Words like “quarantine” and “social distancing” are terms regularly seen and heard on movies and TV. But what happens when they become a personal reality? These words should be understood to lessen the effects of the seriousness of the current situation in which many people are facing.
According to the Centers for Disease Control and Prevention:
Quarantine- a short period of time where one is contained in their home. These are people who don’t necessarily have a disease, but are merely staying in one place if they have been tested or suspect that they may have come into contact with a spreadable disease.
On the other hand:
Social distancing- Staying away from large groups of people and remaining six feet apart when necessary. An example of this would be switching to online classes or holding small groups instead of large church services.
Self-quarantining is what some people are doing now. This is not isolation where one knows they have a contagious disease and is kept away from everyone that is healthy. This is simply staying at home and monitoring for any symptoms and being more diligent about hand washing and health precautions. This step comes after social distancing but before isolation. The CDC recommends that self-quarantine should last at least 14 days from when one thinks they might have been infected.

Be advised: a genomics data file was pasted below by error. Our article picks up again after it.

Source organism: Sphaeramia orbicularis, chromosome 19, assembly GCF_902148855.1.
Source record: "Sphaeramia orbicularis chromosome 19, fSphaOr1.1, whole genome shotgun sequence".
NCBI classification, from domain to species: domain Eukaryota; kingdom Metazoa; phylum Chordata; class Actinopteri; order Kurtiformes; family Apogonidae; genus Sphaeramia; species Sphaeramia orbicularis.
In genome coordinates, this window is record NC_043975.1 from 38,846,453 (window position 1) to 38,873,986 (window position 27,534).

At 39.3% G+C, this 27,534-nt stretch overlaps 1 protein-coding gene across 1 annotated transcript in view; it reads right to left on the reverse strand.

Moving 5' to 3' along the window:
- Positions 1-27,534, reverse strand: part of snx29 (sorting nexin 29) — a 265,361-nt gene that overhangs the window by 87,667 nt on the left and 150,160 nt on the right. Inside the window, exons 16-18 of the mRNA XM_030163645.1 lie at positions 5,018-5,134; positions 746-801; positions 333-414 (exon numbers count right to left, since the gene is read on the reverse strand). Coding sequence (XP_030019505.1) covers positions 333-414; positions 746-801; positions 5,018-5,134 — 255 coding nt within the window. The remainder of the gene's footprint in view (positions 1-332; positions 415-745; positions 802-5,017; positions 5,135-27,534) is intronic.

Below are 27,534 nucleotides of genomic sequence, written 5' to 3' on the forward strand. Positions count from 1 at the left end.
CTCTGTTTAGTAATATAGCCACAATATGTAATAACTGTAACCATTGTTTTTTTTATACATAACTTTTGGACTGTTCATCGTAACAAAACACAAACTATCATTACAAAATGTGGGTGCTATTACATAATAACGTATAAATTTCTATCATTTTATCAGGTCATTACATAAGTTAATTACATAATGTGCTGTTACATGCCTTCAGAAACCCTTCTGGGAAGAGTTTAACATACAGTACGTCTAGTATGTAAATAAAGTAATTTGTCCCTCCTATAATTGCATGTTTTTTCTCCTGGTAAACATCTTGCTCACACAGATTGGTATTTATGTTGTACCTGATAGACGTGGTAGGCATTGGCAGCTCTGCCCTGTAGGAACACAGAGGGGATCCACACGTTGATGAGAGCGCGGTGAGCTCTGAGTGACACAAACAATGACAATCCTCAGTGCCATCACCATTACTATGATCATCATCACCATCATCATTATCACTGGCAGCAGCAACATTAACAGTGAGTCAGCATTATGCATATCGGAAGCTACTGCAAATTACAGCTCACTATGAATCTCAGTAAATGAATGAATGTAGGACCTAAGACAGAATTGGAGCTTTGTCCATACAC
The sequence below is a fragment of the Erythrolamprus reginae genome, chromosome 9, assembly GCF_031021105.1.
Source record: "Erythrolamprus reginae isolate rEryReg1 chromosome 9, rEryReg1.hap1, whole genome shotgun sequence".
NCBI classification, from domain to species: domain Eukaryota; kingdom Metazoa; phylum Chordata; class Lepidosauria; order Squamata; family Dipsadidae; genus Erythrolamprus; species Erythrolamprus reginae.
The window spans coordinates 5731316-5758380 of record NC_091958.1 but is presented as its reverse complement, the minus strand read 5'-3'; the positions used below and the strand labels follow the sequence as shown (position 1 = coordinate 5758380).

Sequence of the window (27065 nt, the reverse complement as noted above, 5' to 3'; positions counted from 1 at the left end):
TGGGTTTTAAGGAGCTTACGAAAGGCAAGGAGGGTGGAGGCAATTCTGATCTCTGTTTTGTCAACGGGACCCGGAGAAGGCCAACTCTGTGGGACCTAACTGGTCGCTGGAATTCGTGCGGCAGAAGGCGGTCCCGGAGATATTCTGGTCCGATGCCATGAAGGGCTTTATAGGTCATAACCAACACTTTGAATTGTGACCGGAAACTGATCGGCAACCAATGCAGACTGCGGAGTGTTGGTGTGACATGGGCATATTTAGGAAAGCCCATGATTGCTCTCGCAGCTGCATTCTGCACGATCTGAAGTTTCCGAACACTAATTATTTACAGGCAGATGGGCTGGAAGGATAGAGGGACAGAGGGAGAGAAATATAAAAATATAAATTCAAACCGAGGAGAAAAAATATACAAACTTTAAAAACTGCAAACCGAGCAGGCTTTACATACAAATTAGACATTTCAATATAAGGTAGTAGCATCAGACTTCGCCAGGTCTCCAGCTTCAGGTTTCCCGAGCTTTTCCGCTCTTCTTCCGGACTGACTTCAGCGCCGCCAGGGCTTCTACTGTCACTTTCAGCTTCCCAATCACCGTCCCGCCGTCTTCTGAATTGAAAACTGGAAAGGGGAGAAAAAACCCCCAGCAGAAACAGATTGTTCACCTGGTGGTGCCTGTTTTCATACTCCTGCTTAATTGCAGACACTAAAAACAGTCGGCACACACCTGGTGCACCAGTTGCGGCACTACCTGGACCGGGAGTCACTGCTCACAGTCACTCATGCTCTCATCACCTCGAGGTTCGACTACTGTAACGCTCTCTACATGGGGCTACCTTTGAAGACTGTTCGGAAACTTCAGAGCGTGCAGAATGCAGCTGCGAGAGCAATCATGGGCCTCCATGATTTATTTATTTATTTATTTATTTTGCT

Social distancing is what many communities have implemented to slow down the spread of COVID-19. Lisa Lockerd Maragakis, senior director of infection prevention at the Johns Hopkins Health System, says canceling events that are likely to draw crowds is an example of social distancing. This is witnessed in the canceling of concerts, school, sports events, trips, etc.. Many stores have adjusted their hours to decrease their open hours. Many fast food places have gone to drive-thru only to adhere to the social distancing standards. Another way to practice social distancing is to take advantage of online grocery pickup or delivery to reduce the amount of time in the store.
Social distancing and self-quarantine are concepts that leaders around the world are asking citizens to practice to slow the spread of COVID-19. Though this is a day-to-day situation, on March 30, President Donal Trump extended the social distancing guidelines through the end of April.